Ninety-Nine Glimpses of Princess Margaret (Brown) - Book Reviews

Book Reviews

Brown ignores all the starchy obligations of biography and adopts a form of his own to trap the past and ensnare the reader—even this reader, so determinedly indifferent to the royals. I ripped through the book with the avidity of Margaret attacking her morning vodka and orange juice…[Brown] swoops at his subject from unexpected angles—it's a Cubist portrait of the lady…As a subject, the princess proves to be something she never was in life: obliging. Beautiful, bad-tempered, scandal-prone, she makes for unfailingly good copy, and heaps of it.…The wisdom of the book, and the artistry, is in how Brown subtly expands his lens from Margaret's misbehavior…to those who gawked at her, who huddled around her, pens poised over their diaries, hoping for the show she never denied them. History isn't written by the victors, he reminds us, it's written by the writers, and this study becomes a scathing group portrait of a generation of carnivorous royal watchers…Without ever explicitly positioning Margaret for our pity, Brown reveals how we elevate in order to destroy. Who or what, in the final reckoning, is the true grotesque—the absurd, unhappy princess, those desperate to get close to her, or the system propping them all up?
Parul Sehgal - New York Times

Brown, a longtime contributor to Private Eye magazine, is capable of witty concision.… His “Ninety-Nine Glimpses of Princess Margaret,” …are mostly fast and entertaining. But more than a few could have been a single sentence, and a handful of counterfactual fantasies …never gain altitude. Too much of the book, like so much of its subject’s life, is extraneous … [and here and there a reader may wish the author had given Margaret a smidgen more credit.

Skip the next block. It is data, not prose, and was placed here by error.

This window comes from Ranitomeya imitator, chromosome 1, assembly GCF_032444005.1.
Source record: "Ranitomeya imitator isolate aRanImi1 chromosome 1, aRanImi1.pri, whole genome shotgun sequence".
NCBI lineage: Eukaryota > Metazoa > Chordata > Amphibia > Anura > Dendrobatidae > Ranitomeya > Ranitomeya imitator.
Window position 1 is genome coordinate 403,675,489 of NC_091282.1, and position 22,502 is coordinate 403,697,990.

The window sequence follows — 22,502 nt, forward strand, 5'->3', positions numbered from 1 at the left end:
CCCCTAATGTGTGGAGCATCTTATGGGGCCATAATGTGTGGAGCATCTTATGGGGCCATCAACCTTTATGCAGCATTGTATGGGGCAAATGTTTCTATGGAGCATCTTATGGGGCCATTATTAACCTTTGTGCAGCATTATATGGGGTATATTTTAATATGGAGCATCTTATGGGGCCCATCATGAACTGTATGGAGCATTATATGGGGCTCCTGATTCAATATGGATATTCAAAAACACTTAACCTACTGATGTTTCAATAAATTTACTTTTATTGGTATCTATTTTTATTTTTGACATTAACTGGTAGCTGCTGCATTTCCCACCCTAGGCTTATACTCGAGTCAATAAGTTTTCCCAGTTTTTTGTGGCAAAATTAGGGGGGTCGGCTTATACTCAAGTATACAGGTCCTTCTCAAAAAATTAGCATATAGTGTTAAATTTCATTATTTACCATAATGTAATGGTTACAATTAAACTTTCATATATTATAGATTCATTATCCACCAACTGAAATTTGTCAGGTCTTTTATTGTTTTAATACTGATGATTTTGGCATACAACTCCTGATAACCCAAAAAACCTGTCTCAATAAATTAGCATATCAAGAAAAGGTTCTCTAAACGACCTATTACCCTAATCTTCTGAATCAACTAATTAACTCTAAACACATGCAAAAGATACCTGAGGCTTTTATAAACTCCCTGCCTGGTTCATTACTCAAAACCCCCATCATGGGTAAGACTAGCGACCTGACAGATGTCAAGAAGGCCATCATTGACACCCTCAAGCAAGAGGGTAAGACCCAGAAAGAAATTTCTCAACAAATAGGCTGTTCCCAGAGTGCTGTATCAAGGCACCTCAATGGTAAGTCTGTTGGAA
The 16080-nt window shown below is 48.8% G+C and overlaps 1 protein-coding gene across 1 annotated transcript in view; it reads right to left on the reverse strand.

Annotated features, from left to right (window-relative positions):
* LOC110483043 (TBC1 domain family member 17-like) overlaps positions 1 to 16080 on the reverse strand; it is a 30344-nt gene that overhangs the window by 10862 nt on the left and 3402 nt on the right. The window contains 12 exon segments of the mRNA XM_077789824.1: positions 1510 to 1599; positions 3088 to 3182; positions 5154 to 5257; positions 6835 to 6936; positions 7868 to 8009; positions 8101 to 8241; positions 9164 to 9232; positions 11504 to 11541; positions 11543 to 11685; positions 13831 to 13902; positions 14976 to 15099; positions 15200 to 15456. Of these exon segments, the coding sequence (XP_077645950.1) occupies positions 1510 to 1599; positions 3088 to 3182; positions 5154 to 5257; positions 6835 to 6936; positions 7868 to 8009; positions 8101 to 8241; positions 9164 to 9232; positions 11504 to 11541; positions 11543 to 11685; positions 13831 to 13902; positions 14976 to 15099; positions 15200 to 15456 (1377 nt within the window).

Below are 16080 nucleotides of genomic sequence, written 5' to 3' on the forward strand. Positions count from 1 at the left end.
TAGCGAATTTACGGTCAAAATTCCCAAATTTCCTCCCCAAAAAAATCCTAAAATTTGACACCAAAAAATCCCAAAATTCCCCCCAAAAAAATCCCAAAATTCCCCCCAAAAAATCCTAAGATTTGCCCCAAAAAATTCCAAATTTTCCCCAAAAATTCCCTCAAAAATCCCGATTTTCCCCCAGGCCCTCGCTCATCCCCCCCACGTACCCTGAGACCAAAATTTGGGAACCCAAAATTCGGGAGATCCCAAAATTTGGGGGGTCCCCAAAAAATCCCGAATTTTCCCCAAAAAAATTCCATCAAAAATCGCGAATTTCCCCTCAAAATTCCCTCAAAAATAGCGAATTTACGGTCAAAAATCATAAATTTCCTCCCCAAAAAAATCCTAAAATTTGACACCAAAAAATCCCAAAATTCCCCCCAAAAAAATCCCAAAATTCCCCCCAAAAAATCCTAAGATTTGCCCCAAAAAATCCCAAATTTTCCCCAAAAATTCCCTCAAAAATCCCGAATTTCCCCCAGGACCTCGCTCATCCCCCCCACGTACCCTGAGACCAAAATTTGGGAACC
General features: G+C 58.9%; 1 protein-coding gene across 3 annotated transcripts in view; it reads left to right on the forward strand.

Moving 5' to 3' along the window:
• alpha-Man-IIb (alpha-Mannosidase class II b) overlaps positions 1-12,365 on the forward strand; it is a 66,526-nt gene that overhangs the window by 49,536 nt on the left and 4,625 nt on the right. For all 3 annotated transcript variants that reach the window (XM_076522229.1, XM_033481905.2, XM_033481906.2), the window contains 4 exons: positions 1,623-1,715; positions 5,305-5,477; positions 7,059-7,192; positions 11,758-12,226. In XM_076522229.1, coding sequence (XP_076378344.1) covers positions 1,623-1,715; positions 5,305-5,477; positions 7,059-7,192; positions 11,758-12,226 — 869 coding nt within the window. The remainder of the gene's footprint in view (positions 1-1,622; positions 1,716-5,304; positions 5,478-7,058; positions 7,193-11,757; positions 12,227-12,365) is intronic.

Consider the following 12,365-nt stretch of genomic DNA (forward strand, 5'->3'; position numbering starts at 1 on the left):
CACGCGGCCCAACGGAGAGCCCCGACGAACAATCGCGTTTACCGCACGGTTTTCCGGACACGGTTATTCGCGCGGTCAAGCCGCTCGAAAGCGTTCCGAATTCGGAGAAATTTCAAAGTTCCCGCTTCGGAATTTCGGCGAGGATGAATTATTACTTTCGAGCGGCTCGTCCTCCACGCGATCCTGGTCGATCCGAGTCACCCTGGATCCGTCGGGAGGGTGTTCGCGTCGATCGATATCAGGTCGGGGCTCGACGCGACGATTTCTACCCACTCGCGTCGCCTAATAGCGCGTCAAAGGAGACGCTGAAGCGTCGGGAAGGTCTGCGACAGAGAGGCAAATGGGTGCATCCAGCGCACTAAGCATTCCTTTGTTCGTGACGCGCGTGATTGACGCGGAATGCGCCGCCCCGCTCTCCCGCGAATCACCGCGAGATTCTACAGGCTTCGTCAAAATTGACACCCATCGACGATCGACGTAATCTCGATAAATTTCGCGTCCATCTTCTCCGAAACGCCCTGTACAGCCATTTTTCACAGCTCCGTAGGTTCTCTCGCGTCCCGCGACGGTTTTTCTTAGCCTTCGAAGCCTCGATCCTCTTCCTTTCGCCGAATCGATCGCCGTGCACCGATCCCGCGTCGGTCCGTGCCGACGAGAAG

Thomas Mallon - New York Times Book Review

Craig Brown’s delectable Ninety-Nine Glimpses of Princess Margaret is not a novel, though its subject seems like a sublime work of fiction, too imperious to be true.… Brown has done something astonishing: He makes the reader care, even sympathize, with perhaps the last subject worthy of such affection.… His book is big fun, equal measures insightful and hysterical.
Karen Heller - Washington Post

An original, memorable and substantial achievement.
Times Literary Supplement

A biography teeming with the joyous, the ghastly and clinically fascinating.
Times (UK)

Chatty, catty, and intelligent… Brown’s entertaining vignettes form a collage portrait of a rebellious anti-Cinderella.
Publishers Weekly

In this biography from noted satirist Brown, one expects and gets an effective skewering of both its subject …and the entire royal industry and its hangers-on, yet a small balm of sympathy for Margaret is added to the mix. —Kathleen McCallister, Tulane Univ., New Orleans
Library Journal

[A]n an acerbic biography of the star-crossed princess, one that is hilarious and bittersweet in turns.… Brown’s book is highly recommended for all American royal-watchers.

Sensationalistic snippets from the life of a royal princess.… While savory overall, the onslaught of dishy details bends beneath its own weight in the book's final third.… [Still, an] endlessly provocative and deliciously scandalous book for royal watchers.
Kirkus Reviews

Site by BOOM Boom Supercreative

LitLovers © 2019